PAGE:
I’m implementing a Kalman Filter Estimator and I’d like to define my process noise matrix in continuous time. The following equation is out of Grewal and Andrews:

where Q(t) is the continuous time process noise, Qk is discrete time (which the filter needs) and Phi is the state transition matrix.

A couple of ideas I’ve had are:

do a coarse Euler integration, but I can’t find a method that will allow me to just predict the Kalman Estimator to a future time without an observation?

add additional equations to the numerical propagator, but that isn’t an option for the numericalpropagatorbuilder?

Is there a way that I can implement one of these methods, or is there an alternative that I can use?

You should not add the variational equations by yourself as they are already added automatically by the estimator. One possible way would be to change the visibility of getErrorStateTransitionMatrix in class KalmanModel from private to package protected and add the following public method to the class KalmanEstimator:

/** Get the normalized error state transition matrix (STM) from previous point to current point.
* The STM contains the partial derivatives of current state with respect to previous state.
* The STM is an mxm matrix where m is the size of the state vector.
* m = nbOrb + nbPropag + nbMeas
* @return the normalized error state transition matrix
*/
public RealMatrix getErrorStateTransitionMatrix() {
return processModel.getErrorStateTransitionMatrix();
}

Then, if you manage to forward a reference to the estimator down to your CovarianceMatrixProvider, you will get access to a state transition matrix. I am not sure you will get the STM at the proper date, perhaps you will get the one from the previous step, you’ll have to check.

If this work for you, then open an issue on the forge so we add these changes in the next release.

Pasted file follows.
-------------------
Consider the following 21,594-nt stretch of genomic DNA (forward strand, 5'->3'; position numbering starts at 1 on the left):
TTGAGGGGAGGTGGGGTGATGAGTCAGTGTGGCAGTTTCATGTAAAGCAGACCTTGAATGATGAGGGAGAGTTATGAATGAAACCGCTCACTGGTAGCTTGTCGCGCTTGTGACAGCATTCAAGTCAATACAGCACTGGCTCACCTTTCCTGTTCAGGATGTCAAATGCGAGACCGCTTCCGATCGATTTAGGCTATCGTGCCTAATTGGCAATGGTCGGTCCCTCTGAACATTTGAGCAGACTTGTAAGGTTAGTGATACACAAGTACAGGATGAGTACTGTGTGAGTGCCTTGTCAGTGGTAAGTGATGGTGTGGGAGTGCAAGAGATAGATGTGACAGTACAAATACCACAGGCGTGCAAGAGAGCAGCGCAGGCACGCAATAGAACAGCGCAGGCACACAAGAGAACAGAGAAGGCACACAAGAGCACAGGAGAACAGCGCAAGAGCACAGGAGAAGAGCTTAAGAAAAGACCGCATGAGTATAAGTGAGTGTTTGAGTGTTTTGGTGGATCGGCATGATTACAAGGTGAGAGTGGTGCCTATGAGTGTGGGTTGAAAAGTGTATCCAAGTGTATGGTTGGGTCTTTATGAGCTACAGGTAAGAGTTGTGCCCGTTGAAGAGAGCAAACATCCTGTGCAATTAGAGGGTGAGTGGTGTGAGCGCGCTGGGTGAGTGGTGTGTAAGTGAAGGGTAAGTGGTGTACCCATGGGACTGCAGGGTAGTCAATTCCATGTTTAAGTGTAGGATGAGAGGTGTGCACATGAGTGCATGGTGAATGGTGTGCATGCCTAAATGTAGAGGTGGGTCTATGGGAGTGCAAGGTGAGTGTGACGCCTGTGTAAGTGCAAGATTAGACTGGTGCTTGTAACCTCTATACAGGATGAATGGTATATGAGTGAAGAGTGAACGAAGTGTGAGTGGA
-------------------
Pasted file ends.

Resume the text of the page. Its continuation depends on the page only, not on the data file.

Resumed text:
After some thoughts, what I propose will not work because it would correspond to a discrete STM, and you need the continuous one in your integration.

So you really need to add your equation as an additional equation (the sub-integral part, that will be integrated automatically along the other equations). It is possible in the development version since a few weeks, as per merge request 25. This is available in the develop branch, which is not released yet.

This will be tricky as in your additional equation, you will need to get access to the additional states resulting from another additional equation (the instance of PartialDerivativesEquations automatically added by the estimator) in order to get the Φ matrix. There may be some calls scheduling issues (which additional equation is called first ?) and some access issues (does an additional equation see the state from previously called additional equations ?). Also the PartialDerivativesEquations is automatically added quite late, during the KalmanEstimator built, which needs the propagator builder. So if you need your equation to be located after the automatically added PartialDerivativesEquations in the list, you must create your propagator builder, then create the KalmanEstimator and only afterwards add your custom additional equation to the propagator builder.

Beware that the instance of PartialDerivativesEquations automatically added by the estimator is reset at the end of each estimation step, so you will need to re-add your own equation too at the end of each estimation step. In order to do so, you will also need to extend KalmanModel, override its finalizeEstimation method in order to first call the original one (calling super.finalizeEstimation(observedMeasurement, estimate)) and then re-add your equation. You will also need to extend NumericalPropagatorBuilder and override its buildKalmanModel method so it creates an instance of your extended Kalman model and not the original one.

This is a complex task, let us know it all this stuff works. If so, we may try to make it more straightforward.

Hi Luc. That is amazing!
Thank you very much for the comprehensive answer. It is going to take me some time to digest what you’ve written and a bit longer to code it up.
I’ll let you know how I go.